(Abst. 1.342 ), 2012
PHYSICIANS PRACTICES FOR EPILEPSY SURGERY IN PEDIATRICS
Authors: F. Perkins, K. L. Kime, N. Bower, C. A. Hovinga, J. B. Titus, D. F. Clarke, Instit: Dell Children's Medical Center
Recently there has been attention made to published guidelines regarding the diagnosis and treatment of epilepsy. Few studies have examined the awareness of physicians and their understanding of best practices in epilepsy. This study assessed the initial diagnosis and treatment practices of physicians seeing pediatric patients with epilepsy and concordance with current guidelines.
A survey was constructed to assess the familiarity that healthcare providers had with guidelines pertaining to epilepsy surgery. Information including physician age, number of years of practicing medicine, subspecialty, practice affiliation, and patient population were collected in order to see if there were any associations with guidelines. The survey was to health care providers in Central Texas whose focus is in pediatrics, family medicine, neurology/neurosurgery.
146 (~10%) responded to the survey. Among respondents, 57.5% were from pediatrics, 12.6% from neurology/neurosurgery, and 29.9% family medicine. Approximately half the respondents were from private practice. Respondents were equally represented for gender with 48.2% being male. The majority were Caucasian (74%). Respondents saw a median of one (range:0-100) new cases of seizures per month and a median of 2.5 (range:0-200) pediatric patients with epilepsy per month. Approximately half the clinicians had been practicing medicine for less than 15 years. Among physicians, the definition of drug refractory epilepsy was unclear with 60% of those surveyed being unsure or disagreeing that failing 2-3 anticonvulsants constituted refractoriness. Nearly 75% agreed that referral for epilepsy surgery evaluation should be considered, if the child has intractable epilepsy. 53.5% agreed that a child should be referred after 3 years of failed AED treatment and 38% were unsure. 46.8% were unsure if a child should be referred after a failed VNS and 50% were also unsure after a failed ketogenic diet. The highest percentage of those who were unsure regarding referrals for a failed VNS and/or diet were those in family medicine. Surgery was agreed to be effective for children with partial epilepsy by 29.2% of respondents. 63.1% were unsure with family practitioners comprising the majority. 63.3% were unsure if surgery was agreed to be effective for those with generalized epilepsy and 22.7% disagreed. As for those with temporal lobe epilepsy, 64.1% were unsure whether surgery was effective and 31.3% disagreed. Family practitioners still represented the majority of those who were unsure for these types of epilepsy. More than half were unsure that surgery is related to good cognitive outcomes for those with intractable epilepsy. More than half, however, agreed that surgery is associated with quality of life improvement.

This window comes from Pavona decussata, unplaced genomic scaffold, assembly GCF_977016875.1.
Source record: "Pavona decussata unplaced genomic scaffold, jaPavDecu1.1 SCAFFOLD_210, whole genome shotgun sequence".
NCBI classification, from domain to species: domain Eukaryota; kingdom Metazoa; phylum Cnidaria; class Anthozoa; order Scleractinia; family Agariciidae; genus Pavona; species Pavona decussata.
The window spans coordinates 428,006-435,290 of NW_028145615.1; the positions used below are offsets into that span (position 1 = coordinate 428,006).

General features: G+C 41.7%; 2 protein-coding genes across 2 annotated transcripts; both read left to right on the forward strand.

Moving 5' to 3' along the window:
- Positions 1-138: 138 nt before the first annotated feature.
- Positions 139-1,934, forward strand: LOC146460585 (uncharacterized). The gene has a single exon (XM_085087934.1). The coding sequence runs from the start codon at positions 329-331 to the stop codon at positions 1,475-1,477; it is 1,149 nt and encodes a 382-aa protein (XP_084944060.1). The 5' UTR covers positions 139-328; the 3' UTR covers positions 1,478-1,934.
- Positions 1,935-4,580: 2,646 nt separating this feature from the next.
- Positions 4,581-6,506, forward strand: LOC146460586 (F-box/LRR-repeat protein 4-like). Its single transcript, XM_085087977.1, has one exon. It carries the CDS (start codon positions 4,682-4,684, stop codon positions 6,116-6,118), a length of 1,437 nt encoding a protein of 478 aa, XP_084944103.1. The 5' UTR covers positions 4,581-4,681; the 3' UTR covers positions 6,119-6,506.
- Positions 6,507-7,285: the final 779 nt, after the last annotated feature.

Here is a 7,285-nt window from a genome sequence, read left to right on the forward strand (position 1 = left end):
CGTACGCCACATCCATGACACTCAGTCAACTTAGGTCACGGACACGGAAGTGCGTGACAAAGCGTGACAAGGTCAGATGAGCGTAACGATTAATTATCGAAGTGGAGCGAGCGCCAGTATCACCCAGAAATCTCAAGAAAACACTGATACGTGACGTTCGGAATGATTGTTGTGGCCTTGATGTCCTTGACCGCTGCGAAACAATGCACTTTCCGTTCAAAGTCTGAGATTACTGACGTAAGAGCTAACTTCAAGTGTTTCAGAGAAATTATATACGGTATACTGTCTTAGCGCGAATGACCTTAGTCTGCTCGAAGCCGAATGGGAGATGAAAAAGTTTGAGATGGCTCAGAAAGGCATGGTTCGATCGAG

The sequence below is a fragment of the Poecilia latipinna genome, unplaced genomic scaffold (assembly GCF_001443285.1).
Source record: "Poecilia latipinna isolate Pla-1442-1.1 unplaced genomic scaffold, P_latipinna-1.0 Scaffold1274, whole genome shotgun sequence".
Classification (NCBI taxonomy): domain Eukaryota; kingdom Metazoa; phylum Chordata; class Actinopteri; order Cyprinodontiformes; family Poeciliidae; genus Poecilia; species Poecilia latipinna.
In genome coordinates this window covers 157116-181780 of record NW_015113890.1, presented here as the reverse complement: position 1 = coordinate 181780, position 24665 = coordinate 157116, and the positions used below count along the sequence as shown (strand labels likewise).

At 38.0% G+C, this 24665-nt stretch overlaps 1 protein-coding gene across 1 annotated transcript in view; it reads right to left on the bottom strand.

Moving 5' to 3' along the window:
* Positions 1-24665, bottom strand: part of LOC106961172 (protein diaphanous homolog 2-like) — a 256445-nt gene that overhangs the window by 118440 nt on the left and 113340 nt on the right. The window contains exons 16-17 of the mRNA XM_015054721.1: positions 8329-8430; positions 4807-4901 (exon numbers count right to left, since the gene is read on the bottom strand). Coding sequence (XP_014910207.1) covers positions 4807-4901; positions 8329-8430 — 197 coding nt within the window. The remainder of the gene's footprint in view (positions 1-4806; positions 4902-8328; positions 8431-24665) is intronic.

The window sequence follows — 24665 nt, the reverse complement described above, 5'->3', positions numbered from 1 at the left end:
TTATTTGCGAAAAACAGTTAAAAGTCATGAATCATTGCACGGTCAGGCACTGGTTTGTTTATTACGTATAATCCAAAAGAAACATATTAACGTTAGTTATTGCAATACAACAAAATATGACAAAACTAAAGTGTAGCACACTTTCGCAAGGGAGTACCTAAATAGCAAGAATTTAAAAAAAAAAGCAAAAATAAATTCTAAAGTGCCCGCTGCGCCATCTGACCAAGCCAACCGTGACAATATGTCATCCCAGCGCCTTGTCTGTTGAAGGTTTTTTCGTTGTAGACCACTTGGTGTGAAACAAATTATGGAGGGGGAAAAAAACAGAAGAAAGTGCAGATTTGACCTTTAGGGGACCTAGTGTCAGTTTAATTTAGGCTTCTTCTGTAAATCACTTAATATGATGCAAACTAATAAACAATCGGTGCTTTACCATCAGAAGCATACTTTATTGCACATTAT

There remains significant misinformation regarding when epilepsy surgical referrals in pediatric patients should be made. This appears to be associated with what constitutes intractable epilepsy as well as for what types of seizures may be amendable to epilepsy surgical intervention.
Back to search results